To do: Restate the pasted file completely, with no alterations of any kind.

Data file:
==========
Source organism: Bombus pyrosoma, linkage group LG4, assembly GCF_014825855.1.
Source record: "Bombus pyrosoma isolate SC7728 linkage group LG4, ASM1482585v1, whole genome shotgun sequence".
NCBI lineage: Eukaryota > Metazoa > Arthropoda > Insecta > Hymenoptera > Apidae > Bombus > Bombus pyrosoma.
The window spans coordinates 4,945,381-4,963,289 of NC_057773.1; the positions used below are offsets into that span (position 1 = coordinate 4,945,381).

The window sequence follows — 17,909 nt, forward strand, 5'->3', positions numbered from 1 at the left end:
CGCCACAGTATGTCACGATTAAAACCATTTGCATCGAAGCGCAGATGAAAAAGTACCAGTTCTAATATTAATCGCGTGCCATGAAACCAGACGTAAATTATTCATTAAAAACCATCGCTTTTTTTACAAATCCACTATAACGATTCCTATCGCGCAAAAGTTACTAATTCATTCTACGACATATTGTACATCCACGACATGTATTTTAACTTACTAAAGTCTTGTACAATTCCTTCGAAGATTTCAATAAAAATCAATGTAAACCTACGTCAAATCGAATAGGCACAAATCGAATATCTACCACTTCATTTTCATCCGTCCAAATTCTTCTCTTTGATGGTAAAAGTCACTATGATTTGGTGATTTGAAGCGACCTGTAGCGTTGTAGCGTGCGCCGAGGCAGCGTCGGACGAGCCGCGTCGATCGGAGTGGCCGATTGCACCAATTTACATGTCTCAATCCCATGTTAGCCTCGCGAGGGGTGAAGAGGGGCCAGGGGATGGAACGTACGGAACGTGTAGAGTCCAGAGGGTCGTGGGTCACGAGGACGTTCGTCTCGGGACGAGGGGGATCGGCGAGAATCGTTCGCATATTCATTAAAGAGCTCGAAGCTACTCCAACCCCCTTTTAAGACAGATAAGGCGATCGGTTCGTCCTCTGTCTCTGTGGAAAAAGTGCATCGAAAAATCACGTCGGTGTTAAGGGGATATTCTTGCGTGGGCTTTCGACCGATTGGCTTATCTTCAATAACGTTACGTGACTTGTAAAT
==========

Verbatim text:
Source organism: Bombus pyrosoma, linkage group LG4, assembly GCF_014825855.1.
Source record: "Bombus pyrosoma isolate SC7728 linkage group LG4, ASM1482585v1, whole genome shotgun sequence".
NCBI lineage: Eukaryota > Metazoa > Arthropoda > Insecta > Hymenoptera > Apidae > Bombus > Bombus pyrosoma.
The window spans coordinates 4,945,381-4,963,289 of NC_057773.1; the positions used below are offsets into that span (position 1 = coordinate 4,945,381).

The window sequence follows — 17,909 nt, forward strand, 5'->3', positions numbered from 1 at the left end:
CGCCACAGTATGTCACGATTAAAACCATTTGCATCGAAGCGCAGATGAAAAAGTACCAGTTCTAATATTAATCGCGTGCCATGAAACCAGACGTAAATTATTCATTAAAAACCATCGCTTTTTTTACAAATCCACTATAACGATTCCTATCGCGCAAAAGTTACTAATTCATTCTACGACATATTGTACATCCACGACATGTATTTTAACTTACTAAAGTCTTGTACAATTCCTTCGAAGATTTCAATAAAAATCAATGTAAACCTACGTCAAATCGAATAGGCACAAATCGAATATCTACCACTTCATTTTCATCCGTCCAAATTCTTCTCTTTGATGGTAAAAGTCACTATGATTTGGTGATTTGAAGCGACCTGTAGCGTTGTAGCGTGCGCCGAGGCAGCGTCGGACGAGCCGCGTCGATCGGAGTGGCCGATTGCACCAATTTACATGTCTCAATCCCATGTTAGCCTCGCGAGGGGTGAAGAGGGGCCAGGGGATGGAACGTACGGAACGTGTAGAGTCCAGAGGGTCGTGGGTCACGAGGACGTTCGTCTCGGGACGAGGGGGATCGGCGAGAATCGTTCGCATATTCATTAAAGAGCTCGAAGCTACTCCAACCCCCTTTTAAGACAGATAAGGCGATCGGTTCGTCCTCTGTCTCTGTGGAAAAAGTGCATCGAAAAATCACGTCGGTGTTAAGGGGATATTCTTGCGTGGGCTTTCGACCGATTGGCTTATCTTCAATAACGTTACGTGACTTGTAAAT